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 Post subject: Help! I can't keep steel characteristics straight!
PostPosted: Tue Dec 18, 2012 2:45 am 

Joined: Thu Nov 15, 2012 12:35 am
Posts: 64
Can someone quickly breakdown the major characteristics of White #1, White #2, Blue #2, and Aogami Super for me?

I'm not particularly interested in elemental composition or anything like that. I just kind of want to know the basic characteristics (edge retention, ease of sharpening, durability, ability to take a keen edge, etc.).

Basically looking for a quick cheat sheet :)

Thanks!


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 Post subject: Re: Help! I can't keep steel characteristics straight!
PostPosted: Tue Dec 18, 2012 4:02 am 
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Joined: Thu Apr 19, 2012 8:34 pm
Posts: 1589
Oh lets take a crack at this and see how wrong I am....

White sharpens the easiest and takes the best edge

Blue still sharpens pretty easy and holds an edge longer, has more alloys

Aogami Super is Blue #2 with a lot more carbon = much higher hardness.

Blue #2 is the toughest of the bunch, meaning it is less prone to chipping.

White is a little bit more reactive than blue in my experience.

Aogami Super at 63+ Rockwell is awesome; takes a really scary edge and holds it well.



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Shaun Fernandez

With great sharpness comes great responsibility.
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 Post subject: Re: Help! I can't keep steel characteristics straight!
PostPosted: Thu Dec 20, 2012 5:30 am 

Joined: Thu Jun 14, 2012 2:05 am
Posts: 105
I think Jon at JKI put it best. Here's a quote from his blog.

"Hitachi makes a number of carbon steels. Here are the common ones found in knives.

SK Steels (sk5, sk4, sk3)- the least expensive of the carbon steels and the lowest carbon content (#5 has the least carbon, #3 the most). This steel has higher amounts of phosphorus and sulfur than the other steels i'm about to mention. This steel tends to be tough (due to the lower carbon content and thus lower hardness). It also tends to be more reactive.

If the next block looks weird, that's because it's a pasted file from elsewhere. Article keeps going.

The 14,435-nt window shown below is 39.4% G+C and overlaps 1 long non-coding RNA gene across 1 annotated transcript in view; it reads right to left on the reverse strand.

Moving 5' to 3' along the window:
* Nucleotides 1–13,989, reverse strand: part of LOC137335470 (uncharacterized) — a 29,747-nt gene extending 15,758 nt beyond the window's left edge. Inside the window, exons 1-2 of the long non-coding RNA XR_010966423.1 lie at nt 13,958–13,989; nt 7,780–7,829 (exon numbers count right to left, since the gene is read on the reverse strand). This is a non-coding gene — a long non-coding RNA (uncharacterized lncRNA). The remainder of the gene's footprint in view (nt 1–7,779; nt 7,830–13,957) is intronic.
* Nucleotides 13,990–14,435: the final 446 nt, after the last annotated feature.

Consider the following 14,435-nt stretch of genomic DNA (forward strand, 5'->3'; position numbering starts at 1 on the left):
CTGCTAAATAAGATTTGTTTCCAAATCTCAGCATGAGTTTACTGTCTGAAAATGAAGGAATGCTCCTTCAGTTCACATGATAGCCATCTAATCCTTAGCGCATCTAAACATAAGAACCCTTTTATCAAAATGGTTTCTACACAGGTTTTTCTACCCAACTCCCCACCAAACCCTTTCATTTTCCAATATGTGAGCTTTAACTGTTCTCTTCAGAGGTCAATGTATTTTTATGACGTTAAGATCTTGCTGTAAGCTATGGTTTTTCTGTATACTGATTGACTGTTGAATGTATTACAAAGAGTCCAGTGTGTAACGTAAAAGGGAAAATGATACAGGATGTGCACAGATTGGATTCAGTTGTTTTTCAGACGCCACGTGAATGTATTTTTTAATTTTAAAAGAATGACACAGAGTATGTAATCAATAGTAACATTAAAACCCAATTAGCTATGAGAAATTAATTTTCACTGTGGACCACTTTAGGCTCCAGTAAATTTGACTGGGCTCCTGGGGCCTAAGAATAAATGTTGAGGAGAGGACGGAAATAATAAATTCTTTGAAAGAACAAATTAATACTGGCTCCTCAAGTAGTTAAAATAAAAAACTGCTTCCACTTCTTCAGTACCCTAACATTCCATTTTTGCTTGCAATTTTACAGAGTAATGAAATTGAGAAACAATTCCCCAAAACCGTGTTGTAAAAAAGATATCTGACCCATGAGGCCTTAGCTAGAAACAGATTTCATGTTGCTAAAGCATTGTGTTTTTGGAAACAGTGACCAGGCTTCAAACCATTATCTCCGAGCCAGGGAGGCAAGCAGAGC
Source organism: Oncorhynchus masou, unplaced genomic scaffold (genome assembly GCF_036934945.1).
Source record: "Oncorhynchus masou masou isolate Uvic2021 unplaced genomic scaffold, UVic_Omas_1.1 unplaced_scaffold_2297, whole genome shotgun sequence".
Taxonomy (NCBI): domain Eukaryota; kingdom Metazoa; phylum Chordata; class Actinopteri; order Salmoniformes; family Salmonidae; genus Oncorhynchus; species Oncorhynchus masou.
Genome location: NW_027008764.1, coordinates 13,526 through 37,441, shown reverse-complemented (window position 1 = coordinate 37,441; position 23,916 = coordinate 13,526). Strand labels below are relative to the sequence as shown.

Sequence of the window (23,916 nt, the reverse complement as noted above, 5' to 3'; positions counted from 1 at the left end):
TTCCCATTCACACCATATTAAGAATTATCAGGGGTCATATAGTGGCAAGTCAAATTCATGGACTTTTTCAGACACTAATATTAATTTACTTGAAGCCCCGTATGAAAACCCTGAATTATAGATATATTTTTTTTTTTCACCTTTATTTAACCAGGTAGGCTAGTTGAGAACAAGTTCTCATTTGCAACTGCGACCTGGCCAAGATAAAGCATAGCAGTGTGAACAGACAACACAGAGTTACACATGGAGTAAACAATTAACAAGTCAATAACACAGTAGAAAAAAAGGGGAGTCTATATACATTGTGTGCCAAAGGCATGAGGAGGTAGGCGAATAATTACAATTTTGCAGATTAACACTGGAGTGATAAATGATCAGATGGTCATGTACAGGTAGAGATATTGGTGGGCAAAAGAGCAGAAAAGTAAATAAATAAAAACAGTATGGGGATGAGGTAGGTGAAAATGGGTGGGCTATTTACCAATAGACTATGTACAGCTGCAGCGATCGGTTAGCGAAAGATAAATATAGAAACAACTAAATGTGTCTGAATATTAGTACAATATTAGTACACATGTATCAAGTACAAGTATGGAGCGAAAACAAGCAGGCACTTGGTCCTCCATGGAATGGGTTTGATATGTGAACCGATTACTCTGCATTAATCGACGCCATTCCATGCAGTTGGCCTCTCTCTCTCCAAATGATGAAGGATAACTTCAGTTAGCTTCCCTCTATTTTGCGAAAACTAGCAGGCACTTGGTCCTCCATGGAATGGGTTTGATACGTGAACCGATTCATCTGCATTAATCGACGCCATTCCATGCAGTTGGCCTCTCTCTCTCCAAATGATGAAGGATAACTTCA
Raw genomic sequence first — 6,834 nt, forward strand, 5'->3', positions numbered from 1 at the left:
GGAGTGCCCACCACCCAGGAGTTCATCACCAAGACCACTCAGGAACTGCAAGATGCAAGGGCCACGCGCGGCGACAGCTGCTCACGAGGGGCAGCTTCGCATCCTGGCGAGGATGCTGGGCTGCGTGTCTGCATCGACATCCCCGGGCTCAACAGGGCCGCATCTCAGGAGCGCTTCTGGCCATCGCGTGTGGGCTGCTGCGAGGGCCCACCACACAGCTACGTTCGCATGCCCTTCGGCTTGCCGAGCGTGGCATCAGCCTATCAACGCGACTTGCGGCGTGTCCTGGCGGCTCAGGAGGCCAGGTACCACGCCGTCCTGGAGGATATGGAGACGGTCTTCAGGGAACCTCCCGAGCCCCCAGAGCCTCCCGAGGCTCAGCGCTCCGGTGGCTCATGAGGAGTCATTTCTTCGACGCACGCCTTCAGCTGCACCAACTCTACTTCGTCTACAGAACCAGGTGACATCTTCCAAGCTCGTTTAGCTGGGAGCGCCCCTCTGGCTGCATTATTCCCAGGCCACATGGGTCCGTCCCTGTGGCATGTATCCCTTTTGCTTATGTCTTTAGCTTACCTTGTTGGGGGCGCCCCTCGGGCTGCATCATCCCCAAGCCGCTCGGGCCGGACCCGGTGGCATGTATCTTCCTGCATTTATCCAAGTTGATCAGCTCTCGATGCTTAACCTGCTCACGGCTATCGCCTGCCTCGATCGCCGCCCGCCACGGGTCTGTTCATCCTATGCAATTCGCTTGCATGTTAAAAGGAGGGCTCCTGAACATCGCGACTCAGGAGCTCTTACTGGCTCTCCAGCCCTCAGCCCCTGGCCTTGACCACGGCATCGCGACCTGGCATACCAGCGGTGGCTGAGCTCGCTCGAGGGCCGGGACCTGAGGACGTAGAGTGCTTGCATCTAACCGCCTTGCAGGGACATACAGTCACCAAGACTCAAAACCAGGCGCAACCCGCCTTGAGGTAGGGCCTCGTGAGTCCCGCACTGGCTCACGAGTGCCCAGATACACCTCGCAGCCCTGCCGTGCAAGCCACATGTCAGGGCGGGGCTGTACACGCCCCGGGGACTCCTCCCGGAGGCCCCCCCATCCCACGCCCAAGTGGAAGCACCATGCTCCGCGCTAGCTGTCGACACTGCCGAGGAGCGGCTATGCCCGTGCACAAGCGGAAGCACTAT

Yellow Steel (yellow 3, yellow 2)- This steel is more pure (less phosphorus and sulfur than the SK Steels). It also has higher carbon content (#3 has less carbon than #2 in this case as well). This steel is commonly found in saws and wood working tools. It is also sometimes found in knives.

White Steel (White 3, white 2, white #1)- This steel is even more pure than yellow steel (which is relatively pure). Once again, the lower the number, the higher the carbon content, so white #1 has the most carbon and white #3 has the least. The higher carbon (and hardness) leads to white #1 having the best edge retention of the white steels and also the best ability to hold an acute angle. White #3 has the best toughness.

Blue Steel (Blue #2 and Blue #1... i'll talk about blue super later)- Blue steel is white steel with chromium and tungsten added to it. Blue #2 has the same amount of carbon as white #2 but has the added elements. Same for blue #1 and white #1. The added elements lead to better corrosion resistance and edge retention (as well as deeper hardening). This also comes at the cost of being more difficult to sharpen and not taking quite as keen of an edge. Blue steel also tends to be more brittle (ever so slight).

Blue Super- Blue super is blue #1 with even more carbon, chromium, and tungsten added to it. Its the best of the hitachi carbon steels with regard to edge retention and ability to hold an acute angle (due to the higher carbon/hardness and added elements). This comes at the cost of being more difficult to sharpen, not getting quite as sharp, and being the most brittle of the bunch.

So, in conclusion, the white steels take the best edge (#1 holding the most acute angle and #3 being the toughest), while the blue steels hold the best edge (Blue super being the best at this while blue #2 and #1 have better toughness)."

Source: http://blog.japaneseknifeimports.com/20 ... arbon.html


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